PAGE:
Maple Leaf Stadium

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Maple Leaf Stadium
Maple Leaf Stadium Toronto circa 1908.JPG
Maple Leaf Stadium
LocationBathurst Street and Lake Shore Boulevard West
OwnerLol Solman, Jack Kent Cooke
OperatorLol Solman, Jack Kent Cooke
Capacityapprox 23,500
SurfaceGrass
Construction
Broke ground1925
Opened1926
Closed1967
Demolished1968
Construction costapprox. CA$750,000 ($10.9 million in 2018 dollars)[1]
ArchitectChapman, Oxley & Bishop
Tenants
Toronto Maple Leafs baseball club (1926-1967)
Toronto Rifles football (1965)

Maple Leaf Stadium was a jewel box-style baseball stadium in Toronto, Ontario, Canada, located at the foot of Bathurst Street on the south side of Lake Shore Boulevard (formerly Fleet Street). It was built in 1926 by Lol Solman for his Toronto Maple Leafs baseball team of the International League. Previously, the Maple Leafs had played at Hanlan's Point Stadium. It continued to be the home of the Leafs for 42 seasons, until the team left town following the 1967 season. The stadium was demolished in 1968. Fans often referred to the stadium as the "Fleet Street Flats".

History[edit]

In 1925, the Maple Leafs acquired land at the foot of Bathurst Street on new land that had been in-filled from the lake by the Toronto Harbour Commission. Maple Leaf Stadium was designed by architects Chapman, Oxley and Bishop. Initial plans were for a 30,000 seat venue for baseball, football, and other sports. Construction was financed by the team and the Commission was to own the stadium. Construction was initially budgeted at $300,000 but was completed for $750,000.[2]

The opening game was held on April 29, 1926, with the Maple Leafs rallying to defeat the Reading Keystones in extra innings before a rain-soaked crowd of 12,781.[2] Toronto mayor Thomas Foster threw out the first pitch, caught by former mayor Thomas Church.[2] Games were held only during the day until 1934 when lights for night games were installed.

In 1951, the Maple Leafs were sold to Jack Kent Cooke. Cooke spent $57,000 to refurbish the stadium. During the 1950s, attendance of games surged as Cooke promoted the games heavily on his radio station, and the team gave away prizes to attendees. Twice, the team had better attendance than major-league teams.[3]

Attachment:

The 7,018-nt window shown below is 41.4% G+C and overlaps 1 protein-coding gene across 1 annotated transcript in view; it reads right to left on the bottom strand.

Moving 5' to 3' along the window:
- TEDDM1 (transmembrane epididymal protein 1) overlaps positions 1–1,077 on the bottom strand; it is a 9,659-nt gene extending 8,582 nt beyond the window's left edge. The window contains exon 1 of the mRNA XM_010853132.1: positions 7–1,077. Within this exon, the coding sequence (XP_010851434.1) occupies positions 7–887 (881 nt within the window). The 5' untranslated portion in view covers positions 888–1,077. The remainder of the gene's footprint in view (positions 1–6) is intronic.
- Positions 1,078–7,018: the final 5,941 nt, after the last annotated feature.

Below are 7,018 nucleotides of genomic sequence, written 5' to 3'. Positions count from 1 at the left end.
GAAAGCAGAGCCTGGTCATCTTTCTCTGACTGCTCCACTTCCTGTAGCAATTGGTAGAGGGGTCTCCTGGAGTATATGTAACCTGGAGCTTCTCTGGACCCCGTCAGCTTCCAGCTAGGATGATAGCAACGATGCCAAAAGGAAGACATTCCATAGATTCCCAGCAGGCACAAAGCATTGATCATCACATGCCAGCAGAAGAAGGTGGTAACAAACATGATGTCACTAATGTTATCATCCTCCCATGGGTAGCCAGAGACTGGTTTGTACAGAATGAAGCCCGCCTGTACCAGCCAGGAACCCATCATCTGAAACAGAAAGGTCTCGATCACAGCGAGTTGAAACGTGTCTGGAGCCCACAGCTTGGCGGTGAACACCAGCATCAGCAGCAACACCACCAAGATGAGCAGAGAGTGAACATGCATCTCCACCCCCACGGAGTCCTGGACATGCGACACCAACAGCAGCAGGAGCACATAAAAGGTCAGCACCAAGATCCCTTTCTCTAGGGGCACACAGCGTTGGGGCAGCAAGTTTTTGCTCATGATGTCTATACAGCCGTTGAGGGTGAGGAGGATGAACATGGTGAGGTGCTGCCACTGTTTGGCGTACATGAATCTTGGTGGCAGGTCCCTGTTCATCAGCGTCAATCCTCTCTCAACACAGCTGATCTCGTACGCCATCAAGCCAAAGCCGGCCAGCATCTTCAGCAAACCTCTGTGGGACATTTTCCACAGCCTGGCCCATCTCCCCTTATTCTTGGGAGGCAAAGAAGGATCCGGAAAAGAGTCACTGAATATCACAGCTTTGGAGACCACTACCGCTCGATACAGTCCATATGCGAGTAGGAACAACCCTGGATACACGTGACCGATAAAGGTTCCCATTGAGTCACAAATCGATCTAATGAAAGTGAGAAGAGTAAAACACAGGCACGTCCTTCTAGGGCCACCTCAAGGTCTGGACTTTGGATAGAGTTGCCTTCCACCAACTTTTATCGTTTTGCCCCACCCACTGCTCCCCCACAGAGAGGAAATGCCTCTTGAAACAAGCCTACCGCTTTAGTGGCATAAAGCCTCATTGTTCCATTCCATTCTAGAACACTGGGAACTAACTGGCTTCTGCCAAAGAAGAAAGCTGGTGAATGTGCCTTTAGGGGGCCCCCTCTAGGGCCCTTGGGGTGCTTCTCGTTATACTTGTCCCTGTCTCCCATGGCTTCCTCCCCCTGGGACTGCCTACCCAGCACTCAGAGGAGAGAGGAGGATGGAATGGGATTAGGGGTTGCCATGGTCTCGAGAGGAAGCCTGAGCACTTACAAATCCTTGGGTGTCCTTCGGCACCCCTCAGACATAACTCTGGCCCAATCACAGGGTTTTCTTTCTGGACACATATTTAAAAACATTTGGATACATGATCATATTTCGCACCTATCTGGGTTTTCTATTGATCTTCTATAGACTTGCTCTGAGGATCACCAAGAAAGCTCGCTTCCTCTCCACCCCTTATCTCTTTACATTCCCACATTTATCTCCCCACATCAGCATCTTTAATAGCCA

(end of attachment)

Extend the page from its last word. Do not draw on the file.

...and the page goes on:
On November 8, 1926, Maple Leaf Stadium was the site of the first professional American football game to be played outside of the United States, a 28-0 victory of the New York Yankees over the Los Angeles Wildcats, both of the first American Football League. Estimated attendance for the game was 10,000. The Toronto Rifles of the Continental Football League played at the venue for their first season in 1965.

In the early 1960s, Cooke tried to persuade Toronto city council that a new stadium was needed to attract a major league team, but the City of Toronto was unwilling to shoulder the costs. Cooke, who had moved to the United States in 1960, sold the Maple Leafs in 1964. The Maple Leafs were sold again in 1967 and transferred to Louisville, Kentucky. By that time, the stadium was estimated to need $250,000 worth of repairs. The final home game, on September 4, 1967, drew a paid attendance of 802.

After the Maple Leafs left, the stadium was considered to be a safety hazard and demolition began within a few months. The site is currently occupied by apartment buildings. The adjacent Little Norway Park includes a ball field.

See also[edit]

References[edit]

  1. ^ Canadian inflation numbers based on Statistics Canada tables 18-10-0005-01 (formerly CANSIM 326-0021) "Consumer Price Index, annual average, not seasonally adjusted". Statistics Canada. Retrieved March 6, 2019. and 18-10-0004-13 "Consumer Price Index by product group, monthly, percentage change, not seasonally adjusted, Canada, provinces, Whitehorse, Yellowknife and Iqaluit". Statistics Canada. Retrieved March 6, 2019.
  2. ^ a b c Bradburn, Jamie (April 11, 2015). "Historicist: Opening Day at Maple Leaf Stadium". Torontoist. Retrieved July 8, 2016.
  3. ^ Plummer, Kevin (April 25, 2009). "Historicist: The Best Minor League City in the World". Torontoist. Retrieved July 8, 2016.

External links[edit]

Coordinates: 43°38′06.94″N 79°24′00.80″W / 43.6352611°N 79.4002222°W / 43.6352611; -79.4002222